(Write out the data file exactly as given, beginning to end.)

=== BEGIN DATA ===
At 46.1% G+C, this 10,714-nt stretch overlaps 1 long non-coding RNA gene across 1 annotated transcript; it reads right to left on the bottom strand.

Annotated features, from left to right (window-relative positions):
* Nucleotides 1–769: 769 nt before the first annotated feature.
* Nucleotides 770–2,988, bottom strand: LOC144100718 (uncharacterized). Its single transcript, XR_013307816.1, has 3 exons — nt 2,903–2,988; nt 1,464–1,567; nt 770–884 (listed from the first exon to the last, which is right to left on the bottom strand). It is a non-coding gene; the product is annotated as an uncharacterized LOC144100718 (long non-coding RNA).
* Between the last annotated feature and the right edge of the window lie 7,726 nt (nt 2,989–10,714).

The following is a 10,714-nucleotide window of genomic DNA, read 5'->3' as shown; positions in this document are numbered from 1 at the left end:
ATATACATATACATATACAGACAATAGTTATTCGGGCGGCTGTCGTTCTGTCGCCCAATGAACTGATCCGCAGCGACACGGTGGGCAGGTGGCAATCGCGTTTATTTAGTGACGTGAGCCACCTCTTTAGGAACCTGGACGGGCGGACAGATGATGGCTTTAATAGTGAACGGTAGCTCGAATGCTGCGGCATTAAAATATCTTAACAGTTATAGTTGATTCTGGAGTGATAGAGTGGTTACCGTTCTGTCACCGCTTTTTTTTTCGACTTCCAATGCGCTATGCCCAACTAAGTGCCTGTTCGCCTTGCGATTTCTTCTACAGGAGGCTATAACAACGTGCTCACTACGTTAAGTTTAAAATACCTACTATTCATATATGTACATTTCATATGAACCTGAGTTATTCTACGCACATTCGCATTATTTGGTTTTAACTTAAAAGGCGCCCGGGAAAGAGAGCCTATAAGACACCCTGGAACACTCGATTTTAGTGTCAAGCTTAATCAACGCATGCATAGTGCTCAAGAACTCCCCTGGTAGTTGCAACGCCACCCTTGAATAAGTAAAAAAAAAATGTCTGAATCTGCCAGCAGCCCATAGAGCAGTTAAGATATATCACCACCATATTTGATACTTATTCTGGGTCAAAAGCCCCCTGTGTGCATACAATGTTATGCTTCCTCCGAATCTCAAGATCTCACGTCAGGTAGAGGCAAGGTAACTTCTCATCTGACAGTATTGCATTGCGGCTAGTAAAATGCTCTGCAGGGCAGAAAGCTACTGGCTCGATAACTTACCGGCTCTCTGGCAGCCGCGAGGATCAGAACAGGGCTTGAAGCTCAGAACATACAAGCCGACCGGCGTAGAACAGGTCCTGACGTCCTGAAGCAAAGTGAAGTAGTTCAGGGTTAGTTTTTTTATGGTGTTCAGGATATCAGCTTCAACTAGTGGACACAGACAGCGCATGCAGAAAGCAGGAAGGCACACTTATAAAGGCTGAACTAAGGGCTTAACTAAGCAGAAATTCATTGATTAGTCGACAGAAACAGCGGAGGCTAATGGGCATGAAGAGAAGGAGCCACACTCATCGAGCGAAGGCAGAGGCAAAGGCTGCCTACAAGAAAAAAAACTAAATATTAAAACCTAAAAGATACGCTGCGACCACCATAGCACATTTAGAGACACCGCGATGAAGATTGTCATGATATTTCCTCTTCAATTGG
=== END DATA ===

At 46.1% G+C, this 10,714-nt stretch overlaps 1 long non-coding RNA gene across 1 annotated transcript; it reads right to left on the bottom strand.

Annotated features, from left to right (window-relative positions):
* Nucleotides 1–769: 769 nt before the first annotated feature.
* Nucleotides 770–2,988, bottom strand: LOC144100718 (uncharacterized). Its single transcript, XR_013307816.1, has 3 exons — nt 2,903–2,988; nt 1,464–1,567; nt 770–884 (listed from the first exon to the last, which is right to left on the bottom strand). It is a non-coding gene; the product is annotated as an uncharacterized LOC144100718 (long non-coding RNA).
* Between the last annotated feature and the right edge of the window lie 7,726 nt (nt 2,989–10,714).

The following is a 10,714-nucleotide window of genomic DNA, read 5'->3' as shown; positions in this document are numbered from 1 at the left end:
ATATACATATACATATACAGACAATAGTTATTCGGGCGGCTGTCGTTCTGTCGCCCAATGAACTGATCCGCAGCGACACGGTGGGCAGGTGGCAATCGCGTTTATTTAGTGACGTGAGCCACCTCTTTAGGAACCTGGACGGGCGGACAGATGATGGCTTTAATAGTGAACGGTAGCTCGAATGCTGCGGCATTAAAATATCTTAACAGTTATAGTTGATTCTGGAGTGATAGAGTGGTTACCGTTCTGTCACCGCTTTTTTTTTCGACTTCCAATGCGCTATGCCCAACTAAGTGCCTGTTCGCCTTGCGATTTCTTCTACAGGAGGCTATAACAACGTGCTCACTACGTTAAGTTTAAAATACCTACTATTCATATATGTACATTTCATATGAACCTGAGTTATTCTACGCACATTCGCATTATTTGGTTTTAACTTAAAAGGCGCCCGGGAAAGAGAGCCTATAAGACACCCTGGAACACTCGATTTTAGTGTCAAGCTTAATCAACGCATGCATAGTGCTCAAGAACTCCCCTGGTAGTTGCAACGCCACCCTTGAATAAGTAAAAAAAAAATGTCTGAATCTGCCAGCAGCCCATAGAGCAGTTAAGATATATCACCACCATATTTGATACTTATTCTGGGTCAAAAGCCCCCTGTGTGCATACAATGTTATGCTTCCTCCGAATCTCAAGATCTCACGTCAGGTAGAGGCAAGGTAACTTCTCATCTGACAGTATTGCATTGCGGCTAGTAAAATGCTCTGCAGGGCAGAAAGCTACTGGCTCGATAACTTACCGGCTCTCTGGCAGCCGCGAGGATCAGAACAGGGCTTGAAGCTCAGAACATACAAGCCGACCGGCGTAGAACAGGTCCTGACGTCCTGAAGCAAAGTGAAGTAGTTCAGGGTTAGTTTTTTTATGGTGTTCAGGATATCAGCTTCAACTAGTGGACACAGACAGCGCATGCAGAAAGCAGGAAGGCACACTTATAAAGGCTGAACTAAGGGCTTAACTAAGCAGAAATTCATTGATTAGTCGACAGAAACAGCGGAGGCTAATGGGCATGAAGAGAAGGAGCCACACTCATCGAGCGAAGGCAGAGGCAAAGGCTGCCTACAAGAAAAAAAACTAAATATTAAAACCTAAAAGATACGCTGCGACCACCATAGCACATTTAGAGACACCGCGATGAAGATTGTCATGATATTTCCTCTTCAATTGG